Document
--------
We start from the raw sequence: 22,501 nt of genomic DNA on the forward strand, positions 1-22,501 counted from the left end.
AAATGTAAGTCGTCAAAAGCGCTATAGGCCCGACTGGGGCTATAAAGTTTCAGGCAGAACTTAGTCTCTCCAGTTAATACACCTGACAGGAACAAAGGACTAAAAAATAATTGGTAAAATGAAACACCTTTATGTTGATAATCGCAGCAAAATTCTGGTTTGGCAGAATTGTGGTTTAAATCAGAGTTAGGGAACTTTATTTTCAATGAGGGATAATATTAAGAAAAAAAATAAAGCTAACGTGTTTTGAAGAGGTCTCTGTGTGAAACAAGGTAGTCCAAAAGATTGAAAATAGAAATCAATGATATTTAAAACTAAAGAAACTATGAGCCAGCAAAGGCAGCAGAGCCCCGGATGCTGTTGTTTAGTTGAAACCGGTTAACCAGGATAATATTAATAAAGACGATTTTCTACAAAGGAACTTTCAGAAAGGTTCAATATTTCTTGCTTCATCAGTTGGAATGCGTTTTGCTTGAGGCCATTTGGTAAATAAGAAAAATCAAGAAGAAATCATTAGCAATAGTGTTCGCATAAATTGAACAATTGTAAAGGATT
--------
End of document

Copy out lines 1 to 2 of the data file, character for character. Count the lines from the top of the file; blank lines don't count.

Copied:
We start from the raw sequence: 22,501 nt of genomic DNA on the forward strand, positions 1-22,501 counted from the left end.
AAATGTAAGTCGTCAAAAGCGCTATAGGCCCGACTGGGGCTATAAAGTTTCAGGCAGAACTTAGTCTCTCCAGTTAATACACCTGACAGGAACAAAGGACTAAAAAATAATTGGTAAAATGAAACACCTTTATGTTGATAATCGCAGCAAAATTCTGGTTTGGCAGAATTGTGGTTTAAATCAGAGTTAGGGAACTTTATTTTCAATGAGGGATAATATTAAGAAAAAAAATAAAGCTAACGTGTTTTGAAGAGGTCTCTGTGTGAAACAAGGTAGTCCAAAAGATTGAAAATAGAAATCAATGATATTTAAAACTAAAGAAACTATGAGCCAGCAAAGGCAGCAGAGCCCCGGATGCTGTTGTTTAGTTGAAACCGGTTAACCAGGATAATATTAATAAAGACGATTTTCTACAAAGGAACTTTCAGAAAGGTTCAATATTTCTTGCTTCATCAGTTGGAATGCGTTTTGCTTGAGGCCATTTGGTAAATAAGAAAAATCAAGAAGAAATCATTAGCAATAGTGTTCGCATAAATTGAACAATTGTAAAGGATT